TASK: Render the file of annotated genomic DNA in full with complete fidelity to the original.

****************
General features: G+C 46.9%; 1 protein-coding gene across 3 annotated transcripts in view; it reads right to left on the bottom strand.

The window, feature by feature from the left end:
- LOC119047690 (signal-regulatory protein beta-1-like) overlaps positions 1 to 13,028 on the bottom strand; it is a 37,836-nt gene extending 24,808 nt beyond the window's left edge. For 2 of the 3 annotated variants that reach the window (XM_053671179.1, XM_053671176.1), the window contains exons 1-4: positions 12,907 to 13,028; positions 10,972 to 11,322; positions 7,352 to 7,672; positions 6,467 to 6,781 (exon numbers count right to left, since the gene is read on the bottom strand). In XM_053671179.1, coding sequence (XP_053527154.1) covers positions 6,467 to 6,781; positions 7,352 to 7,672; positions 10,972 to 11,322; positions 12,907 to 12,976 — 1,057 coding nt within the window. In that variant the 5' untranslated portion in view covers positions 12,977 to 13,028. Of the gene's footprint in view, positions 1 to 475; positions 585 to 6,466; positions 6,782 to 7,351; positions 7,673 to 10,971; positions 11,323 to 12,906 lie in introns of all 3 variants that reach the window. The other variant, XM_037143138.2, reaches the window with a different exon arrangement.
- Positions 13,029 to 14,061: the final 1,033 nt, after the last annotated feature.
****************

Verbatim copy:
General features: G+C 46.9%; 1 protein-coding gene across 3 annotated transcripts in view; it reads right to left on the bottom strand.

The window, feature by feature from the left end:
- LOC119047690 (signal-regulatory protein beta-1-like) overlaps positions 1 to 13,028 on the bottom strand; it is a 37,836-nt gene extending 24,808 nt beyond the window's left edge. For 2 of the 3 annotated variants that reach the window (XM_053671179.1, XM_053671176.1), the window contains exons 1-4: positions 12,907 to 13,028; positions 10,972 to 11,322; positions 7,352 to 7,672; positions 6,467 to 6,781 (exon numbers count right to left, since the gene is read on the bottom strand). In XM_053671179.1, coding sequence (XP_053527154.1) covers positions 6,467 to 6,781; positions 7,352 to 7,672; positions 10,972 to 11,322; positions 12,907 to 12,976 — 1,057 coding nt within the window. In that variant the 5' untranslated portion in view covers positions 12,977 to 13,028. Of the gene's footprint in view, positions 1 to 475; positions 585 to 6,466; positions 6,782 to 7,351; positions 7,673 to 10,971; positions 11,323 to 12,906 lie in introns of all 3 variants that reach the window. The other variant, XM_037143138.2, reaches the window with a different exon arrangement.
- Positions 13,029 to 14,061: the final 1,033 nt, after the last annotated feature.